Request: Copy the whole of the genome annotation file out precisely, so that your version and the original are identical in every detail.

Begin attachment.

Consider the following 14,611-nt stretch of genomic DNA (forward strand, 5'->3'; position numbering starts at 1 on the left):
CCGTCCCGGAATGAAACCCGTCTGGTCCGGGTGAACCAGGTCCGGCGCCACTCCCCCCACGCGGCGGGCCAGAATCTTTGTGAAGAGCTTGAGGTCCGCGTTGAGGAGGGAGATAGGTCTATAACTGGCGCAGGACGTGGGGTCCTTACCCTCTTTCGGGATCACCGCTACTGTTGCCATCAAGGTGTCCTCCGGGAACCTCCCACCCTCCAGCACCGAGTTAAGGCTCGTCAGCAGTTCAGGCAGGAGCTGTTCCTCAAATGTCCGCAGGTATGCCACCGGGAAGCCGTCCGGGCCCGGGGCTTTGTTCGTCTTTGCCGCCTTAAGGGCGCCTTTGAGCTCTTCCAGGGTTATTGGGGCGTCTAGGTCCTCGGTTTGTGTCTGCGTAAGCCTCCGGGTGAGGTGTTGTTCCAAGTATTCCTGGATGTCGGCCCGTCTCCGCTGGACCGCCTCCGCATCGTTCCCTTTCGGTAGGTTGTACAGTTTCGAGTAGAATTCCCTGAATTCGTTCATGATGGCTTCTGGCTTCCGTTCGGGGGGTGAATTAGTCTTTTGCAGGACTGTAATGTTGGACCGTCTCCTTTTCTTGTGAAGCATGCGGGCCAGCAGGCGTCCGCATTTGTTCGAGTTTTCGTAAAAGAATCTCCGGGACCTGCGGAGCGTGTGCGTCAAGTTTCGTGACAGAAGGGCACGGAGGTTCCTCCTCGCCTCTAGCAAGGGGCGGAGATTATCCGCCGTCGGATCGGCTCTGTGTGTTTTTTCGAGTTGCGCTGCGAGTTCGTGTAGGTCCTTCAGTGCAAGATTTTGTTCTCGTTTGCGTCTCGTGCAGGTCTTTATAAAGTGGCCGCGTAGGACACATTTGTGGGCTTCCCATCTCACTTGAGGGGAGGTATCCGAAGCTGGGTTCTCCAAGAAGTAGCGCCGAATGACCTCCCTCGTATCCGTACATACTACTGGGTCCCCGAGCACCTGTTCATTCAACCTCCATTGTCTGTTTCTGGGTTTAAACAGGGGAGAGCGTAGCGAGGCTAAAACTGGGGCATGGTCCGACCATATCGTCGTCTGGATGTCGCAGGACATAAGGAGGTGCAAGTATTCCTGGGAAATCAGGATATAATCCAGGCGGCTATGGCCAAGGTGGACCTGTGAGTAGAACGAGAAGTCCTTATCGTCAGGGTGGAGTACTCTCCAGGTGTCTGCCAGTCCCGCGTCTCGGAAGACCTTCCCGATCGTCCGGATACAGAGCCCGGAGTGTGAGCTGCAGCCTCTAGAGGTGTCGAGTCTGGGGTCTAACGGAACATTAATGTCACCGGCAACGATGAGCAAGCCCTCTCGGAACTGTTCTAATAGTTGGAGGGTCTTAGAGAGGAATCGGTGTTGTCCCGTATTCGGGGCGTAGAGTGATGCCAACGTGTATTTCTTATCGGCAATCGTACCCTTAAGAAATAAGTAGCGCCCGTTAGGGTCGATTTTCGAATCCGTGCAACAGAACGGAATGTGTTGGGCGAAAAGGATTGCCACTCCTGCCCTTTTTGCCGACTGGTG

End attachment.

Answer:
Consider the following 14,611-nt stretch of genomic DNA (forward strand, 5'->3'; position numbering starts at 1 on the left):
CCGTCCCGGAATGAAACCCGTCTGGTCCGGGTGAACCAGGTCCGGCGCCACTCCCCCCACGCGGCGGGCCAGAATCTTTGTGAAGAGCTTGAGGTCCGCGTTGAGGAGGGAGATAGGTCTATAACTGGCGCAGGACGTGGGGTCCTTACCCTCTTTCGGGATCACCGCTACTGTTGCCATCAAGGTGTCCTCCGGGAACCTCCCACCCTCCAGCACCGAGTTAAGGCTCGTCAGCAGTTCAGGCAGGAGCTGTTCCTCAAATGTCCGCAGGTATGCCACCGGGAAGCCGTCCGGGCCCGGGGCTTTGTTCGTCTTTGCCGCCTTAAGGGCGCCTTTGAGCTCTTCCAGGGTTATTGGGGCGTCTAGGTCCTCGGTTTGTGTCTGCGTAAGCCTCCGGGTGAGGTGTTGTTCCAAGTATTCCTGGATGTCGGCCCGTCTCCGCTGGACCGCCTCCGCATCGTTCCCTTTCGGTAGGTTGTACAGTTTCGAGTAGAATTCCCTGAATTCGTTCATGATGGCTTCTGGCTTCCGTTCGGGGGGTGAATTAGTCTTTTGCAGGACTGTAATGTTGGACCGTCTCCTTTTCTTGTGAAGCATGCGGGCCAGCAGGCGTCCGCATTTGTTCGAGTTTTCGTAAAAGAATCTCCGGGACCTGCGGAGCGTGTGCGTCAAGTTTCGTGACAGAAGGGCACGGAGGTTCCTCCTCGCCTCTAGCAAGGGGCGGAGATTATCCGCCGTCGGATCGGCTCTGTGTGTTTTTTCGAGTTGCGCTGCGAGTTCGTGTAGGTCCTTCAGTGCAAGATTTTGTTCTCGTTTGCGTCTCGTGCAGGTCTTTATAAAGTGGCCGCGTAGGACACATTTGTGGGCTTCCCATCTCACTTGAGGGGAGGTATCCGAAGCTGGGTTCTCCAAGAAGTAGCGCCGAATGACCTCCCTCGTATCCGTACATACTACTGGGTCCCCGAGCACCTGTTCATTCAACCTCCATTGTCTGTTTCTGGGTTTAAACAGGGGAGAGCGTAGCGAGGCTAAAACTGGGGCATGGTCCGACCATATCGTCGTCTGGATGTCGCAGGACATAAGGAGGTGCAAGTATTCCTGGGAAATCAGGATATAATCCAGGCGGCTATGGCCAAGGTGGACCTGTGAGTAGAACGAGAAGTCCTTATCGTCAGGGTGGAGTACTCTCCAGGTGTCTGCCAGTCCCGCGTCTCGGAAGACCTTCCCGATCGTCCGGATACAGAGCCCGGAGTGTGAGCTGCAGCCTCTAGAGGTGTCGAGTCTGGGGTCTAACGGAACATTAATGTCACCGGCAACGATGAGCAAGCCCTCTCGGAACTGTTCTAATAGTTGGAGGGTCTTAGAGAGGAATCGGTGTTGTCCCGTATTCGGGGCGTAGAGTGATGCCAACGTGTATTTCTTATCGGCAATCGTACCCTTAAGAAATAAGTAGCGCCCGTTAGGGTCGATTTTCGAATCCGTGCAACAGAACGGAATGTGTTGGGCGAAAAGGATTGCCACTCCTGCCCTTTTTGCCGACTGGTG